August 18, 2008
Another notable sentencing opinion in a child porn downloading case
I mentioned in this recent post that I have noticed an extraordinary amount of variation in charging, bargaining and sentencing realities in child porn downloading cases. And today I received a copy of a recent sentencing opinion in such a case that provides another example of the challenges these cases present.
The opinion in US v. Ontiveros, No. 07-CR-333 (E.D. Wisc. July 24, 2008) (available for download below), which explains the court's reasons for giving a sentence of five years' imprisonment rather than a much higher sentence recommended by guidelines, has lots of notable passages. I found especially interesting the discussion of the defendant's offense behavior:
Ontiveros, like many who have accessed child pornography via their computer, seems not to have initially appreciated the magnitude of the offense he was committing or the risk that he would be caught. The manner in which computer technology and high speed internet access have made such material readily available in the presumed privacy of the home has removed several substantial impediments to seeking out such material that previously existed. No longer must a person travel to the seedy side of town, walk into a dirty book store, make a request for the sordid material to another person from whom one’s identity could not be readily concealed, and pay for it. The easy availability of the material at no cost with the click of a mouse, while at the same time preserving one’s anonymity, leaves little but one’s natural aversion to depictions of the abuse and degradation of children to stand in the way of obtaining it. And as the popular culture has become more and more saturated with a debased concept of human sexuality, this natural aversion in many people seems to have grown weaker.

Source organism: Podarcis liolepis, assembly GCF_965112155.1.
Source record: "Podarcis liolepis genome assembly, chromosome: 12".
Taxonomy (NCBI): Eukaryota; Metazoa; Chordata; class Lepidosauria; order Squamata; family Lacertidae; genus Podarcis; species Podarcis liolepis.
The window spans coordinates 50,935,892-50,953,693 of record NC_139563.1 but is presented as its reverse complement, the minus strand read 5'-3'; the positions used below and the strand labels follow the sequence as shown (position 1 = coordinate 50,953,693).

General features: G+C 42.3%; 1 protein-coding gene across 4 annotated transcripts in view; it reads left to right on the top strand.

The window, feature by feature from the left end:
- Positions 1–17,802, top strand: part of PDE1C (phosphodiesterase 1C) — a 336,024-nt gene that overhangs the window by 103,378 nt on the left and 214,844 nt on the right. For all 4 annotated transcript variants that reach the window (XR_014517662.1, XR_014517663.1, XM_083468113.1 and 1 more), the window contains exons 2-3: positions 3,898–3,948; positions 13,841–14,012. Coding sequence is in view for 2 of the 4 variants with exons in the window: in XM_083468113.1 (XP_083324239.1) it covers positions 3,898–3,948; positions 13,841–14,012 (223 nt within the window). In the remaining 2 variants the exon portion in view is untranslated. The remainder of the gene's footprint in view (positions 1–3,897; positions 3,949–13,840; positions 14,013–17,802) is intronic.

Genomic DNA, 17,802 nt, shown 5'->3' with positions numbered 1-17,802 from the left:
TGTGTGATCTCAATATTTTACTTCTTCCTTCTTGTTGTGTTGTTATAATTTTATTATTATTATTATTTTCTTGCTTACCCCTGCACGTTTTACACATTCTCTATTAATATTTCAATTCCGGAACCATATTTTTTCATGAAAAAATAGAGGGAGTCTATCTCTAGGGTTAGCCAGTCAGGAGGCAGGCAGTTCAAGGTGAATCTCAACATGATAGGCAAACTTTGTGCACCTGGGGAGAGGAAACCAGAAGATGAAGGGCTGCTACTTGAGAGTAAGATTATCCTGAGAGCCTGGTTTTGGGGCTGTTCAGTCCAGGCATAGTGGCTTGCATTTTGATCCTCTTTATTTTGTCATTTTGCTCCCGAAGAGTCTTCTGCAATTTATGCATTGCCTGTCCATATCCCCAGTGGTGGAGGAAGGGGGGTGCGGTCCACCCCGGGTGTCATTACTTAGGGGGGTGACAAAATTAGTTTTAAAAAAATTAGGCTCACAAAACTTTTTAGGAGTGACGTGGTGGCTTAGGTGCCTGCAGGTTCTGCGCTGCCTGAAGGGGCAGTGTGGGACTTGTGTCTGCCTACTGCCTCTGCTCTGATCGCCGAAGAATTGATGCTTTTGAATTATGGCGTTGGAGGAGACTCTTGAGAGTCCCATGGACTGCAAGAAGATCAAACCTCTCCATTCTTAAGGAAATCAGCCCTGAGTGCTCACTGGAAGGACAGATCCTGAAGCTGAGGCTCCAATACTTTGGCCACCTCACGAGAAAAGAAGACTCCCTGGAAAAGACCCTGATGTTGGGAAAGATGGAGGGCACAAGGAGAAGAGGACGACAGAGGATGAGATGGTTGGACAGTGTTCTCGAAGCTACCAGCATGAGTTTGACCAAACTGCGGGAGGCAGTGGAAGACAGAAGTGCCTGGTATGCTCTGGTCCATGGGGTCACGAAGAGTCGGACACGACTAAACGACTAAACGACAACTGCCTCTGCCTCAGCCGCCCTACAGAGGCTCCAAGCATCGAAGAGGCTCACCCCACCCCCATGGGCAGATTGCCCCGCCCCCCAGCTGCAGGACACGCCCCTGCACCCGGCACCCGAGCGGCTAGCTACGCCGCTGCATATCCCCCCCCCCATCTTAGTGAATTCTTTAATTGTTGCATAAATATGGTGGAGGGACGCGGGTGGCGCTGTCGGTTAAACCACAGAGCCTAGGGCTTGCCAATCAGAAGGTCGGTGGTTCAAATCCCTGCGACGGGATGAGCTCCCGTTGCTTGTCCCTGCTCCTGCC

A further factor seems to be the lack of appreciation of the harm that simply viewing such material does to children. In some respects, the internet seems analogous to a huge file cabinet containing an almost limitless number of documents and other forms of information. Under this view, accessing child pornography can be rationalized as simply pulling out a drawer and simply looking at photo that someone else took in the past. As long as the individual who accesses the pornography is not himself abusing children to produce it, selling it in order to profit from it, or paying for it so as to stimulate demand for it, he can tell himself that he has done no harm to the children depicted. This line of reasoning, of course, is directly contrary to Congress’ finding, noted above, that “[e]very instance of viewing images of child pornography represents a renewed violation of the privacy of the victims and a repetition of their abuse.” Pub. L. 109-248, Title V, § 501, July 27, 2006, 120 Stat. 623. And it also ignores the fact that further demand for such material is fueled by those who seek it out and share it with others. But these harms are indirect and abstract, and thus often unappreciated or easily ignored. This is apparently why people who express shock at the idea that they would ever intentionally harm a child can engage in such behavior.